The Man from Colorado (1948) starring Glenn Ford, William Holden, Ellen Drew, Ray Collins, Edgar Buchanan, Jerome Courtland, James Millican directed by Henry Levin Movie Review

The Man from Colorado (1948)   3/53/53/53/53/5

Glenn Ford in The Man from Colorado (1948)

Crazy in Colorado

Consider when "The Man from Colorado" was made, it was 1948 and soldiers had returned home from World War II changed by what they did and what they saw. As such there were some war movies made which took a look at the situation of the stress they suffered because of war and "The Man from Colorado" is a clever variation on the theme taking us back to 1865 and the end of the American Civil war. Now I wouldn't say for a minute that "The Man from Colorado" is a really in-depth look at the way war can affect a man but at the same time despite being a western I wouldn't call it just a western either. It walks an interesting middle ground with elements of a western but a focus more on the characters than the action and of course romance which was always part of the genre.

As the Civil War ebbs its way to an end Col. Owen Devereaux (Glenn Ford - The Desperadoes) and his men come across a small and tired group of Confederate soldiers who with the white flag waving surrender not that Devereaux cares as he orders them to be fired upon something which shocks his friend Capt. Del Stewart (William Holden - When Time Ran Out...) who finds the white flag after the event. After they both leave service Devereaux is appointed a judge something which concerns Stewart who whilst being appointed a Federal marshal fears his friend is losing it. With Devereaux's behaviour becoming increasingly wild Stewart finds himself inevitably coming to blows with his long time friend.

William Holden in The Man from Colorado (1948)

Now watched as a western "The Man from Colorado" does have some of those elements you would expect as the story unfolds with old friends finding themselves at war with each other. As Stewart witnesses Devereaux's irrational behaviour especially when it comes to the hanging of an innocent man he finds himself siding with those who are forced to break the law because inevitably a local businessman has stolen their land. As I said there are those standard western elements and those include a love triangle as Stewart and Devereaux are both sweet on the pretty Caroline played by the attractive Ellen Drew. In a way "The Man from Colorado" writes itself and you know that inevitably Stewart and Devereaux are going to end up coming to blows.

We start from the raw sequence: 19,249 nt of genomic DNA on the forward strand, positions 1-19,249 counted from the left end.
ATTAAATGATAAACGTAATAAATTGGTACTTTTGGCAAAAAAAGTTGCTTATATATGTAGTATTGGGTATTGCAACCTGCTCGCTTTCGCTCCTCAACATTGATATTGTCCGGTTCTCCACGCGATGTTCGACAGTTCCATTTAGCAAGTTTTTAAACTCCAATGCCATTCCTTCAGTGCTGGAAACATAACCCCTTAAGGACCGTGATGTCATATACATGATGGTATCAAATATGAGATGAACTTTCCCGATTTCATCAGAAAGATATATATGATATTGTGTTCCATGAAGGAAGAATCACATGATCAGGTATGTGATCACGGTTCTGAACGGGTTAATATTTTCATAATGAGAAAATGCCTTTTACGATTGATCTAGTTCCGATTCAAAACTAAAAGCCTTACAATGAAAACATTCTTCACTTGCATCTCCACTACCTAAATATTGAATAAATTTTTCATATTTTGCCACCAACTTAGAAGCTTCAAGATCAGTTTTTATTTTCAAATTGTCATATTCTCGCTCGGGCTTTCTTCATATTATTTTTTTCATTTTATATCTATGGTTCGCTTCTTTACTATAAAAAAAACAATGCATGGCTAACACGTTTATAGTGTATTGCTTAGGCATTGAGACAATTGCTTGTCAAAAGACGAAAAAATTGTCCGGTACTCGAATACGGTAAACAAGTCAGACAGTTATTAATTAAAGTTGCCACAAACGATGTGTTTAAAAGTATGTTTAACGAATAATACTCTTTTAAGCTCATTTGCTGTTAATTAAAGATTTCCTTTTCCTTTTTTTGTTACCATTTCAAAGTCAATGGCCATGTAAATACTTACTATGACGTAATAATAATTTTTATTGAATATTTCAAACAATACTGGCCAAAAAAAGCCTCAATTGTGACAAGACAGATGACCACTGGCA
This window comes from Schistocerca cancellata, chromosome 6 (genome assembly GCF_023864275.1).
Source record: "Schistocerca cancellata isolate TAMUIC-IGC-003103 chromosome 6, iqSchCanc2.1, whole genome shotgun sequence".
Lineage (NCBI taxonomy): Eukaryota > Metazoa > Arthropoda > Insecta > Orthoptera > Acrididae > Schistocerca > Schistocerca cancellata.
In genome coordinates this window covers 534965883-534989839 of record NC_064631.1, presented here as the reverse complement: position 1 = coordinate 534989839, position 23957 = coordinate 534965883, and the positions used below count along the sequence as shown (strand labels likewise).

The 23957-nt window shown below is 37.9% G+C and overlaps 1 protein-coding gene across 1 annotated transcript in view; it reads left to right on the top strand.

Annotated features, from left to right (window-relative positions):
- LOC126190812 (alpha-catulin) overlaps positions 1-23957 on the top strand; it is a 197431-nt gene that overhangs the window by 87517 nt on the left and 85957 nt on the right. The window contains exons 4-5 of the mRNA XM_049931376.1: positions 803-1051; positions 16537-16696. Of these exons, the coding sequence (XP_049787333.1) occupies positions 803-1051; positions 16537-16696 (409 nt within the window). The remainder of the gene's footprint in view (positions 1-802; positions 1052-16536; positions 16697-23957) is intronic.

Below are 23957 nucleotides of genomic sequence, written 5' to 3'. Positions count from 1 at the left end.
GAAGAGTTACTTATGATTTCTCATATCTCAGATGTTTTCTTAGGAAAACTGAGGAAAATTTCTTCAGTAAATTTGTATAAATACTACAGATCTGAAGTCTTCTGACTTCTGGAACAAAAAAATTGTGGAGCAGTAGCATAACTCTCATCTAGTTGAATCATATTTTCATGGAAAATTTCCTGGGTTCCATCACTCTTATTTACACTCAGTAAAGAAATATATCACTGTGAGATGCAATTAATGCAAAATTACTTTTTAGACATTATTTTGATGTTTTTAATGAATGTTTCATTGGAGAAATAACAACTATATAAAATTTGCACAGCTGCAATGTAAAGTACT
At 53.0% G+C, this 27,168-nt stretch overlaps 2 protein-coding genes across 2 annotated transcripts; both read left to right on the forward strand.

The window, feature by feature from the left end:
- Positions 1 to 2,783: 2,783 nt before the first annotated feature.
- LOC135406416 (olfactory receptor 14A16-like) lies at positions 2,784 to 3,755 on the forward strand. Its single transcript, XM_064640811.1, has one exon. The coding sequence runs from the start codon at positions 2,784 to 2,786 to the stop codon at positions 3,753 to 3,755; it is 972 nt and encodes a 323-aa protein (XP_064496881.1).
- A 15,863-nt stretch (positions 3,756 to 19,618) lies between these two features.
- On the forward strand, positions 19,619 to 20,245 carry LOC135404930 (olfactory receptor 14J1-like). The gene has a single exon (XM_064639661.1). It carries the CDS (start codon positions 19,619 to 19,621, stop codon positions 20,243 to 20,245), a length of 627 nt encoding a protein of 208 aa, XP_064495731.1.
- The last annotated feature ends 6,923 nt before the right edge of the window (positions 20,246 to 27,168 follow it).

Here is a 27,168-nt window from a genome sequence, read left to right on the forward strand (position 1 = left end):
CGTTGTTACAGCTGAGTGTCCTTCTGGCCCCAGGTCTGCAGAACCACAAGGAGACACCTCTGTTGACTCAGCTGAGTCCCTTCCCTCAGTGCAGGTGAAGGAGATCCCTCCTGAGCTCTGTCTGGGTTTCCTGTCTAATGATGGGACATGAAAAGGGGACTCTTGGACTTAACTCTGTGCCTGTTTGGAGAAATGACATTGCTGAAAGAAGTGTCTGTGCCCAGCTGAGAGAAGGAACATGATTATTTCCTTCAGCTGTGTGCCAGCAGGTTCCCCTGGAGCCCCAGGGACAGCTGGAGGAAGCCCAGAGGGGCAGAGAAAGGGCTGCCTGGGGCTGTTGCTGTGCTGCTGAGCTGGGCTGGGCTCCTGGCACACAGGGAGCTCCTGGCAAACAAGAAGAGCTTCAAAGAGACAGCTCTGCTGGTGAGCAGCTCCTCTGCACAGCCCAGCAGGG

But these traditional western elements provide the back bone for the interesting idea of Devereaux being psychologically damaged by war making him an irrational and dangerous man. And what this paves the way for is a brilliant performance from Glenn Ford who going against types brings to life the deranged and paranoid mind of Devereaux. Ford is aided by a good supporting cast with William Holden ending up playing second fiddle as it is Ford's wild eyes and moments of irrational and deadly behaviour which make the movie, well that and the stunning colour which is unusual for a 1940's movie.

What this all boils down to is that "The Man from Colorado" is an interesting western which combines many traditional western elements but also explores the idea of a man who ends up psychologically damaged by war.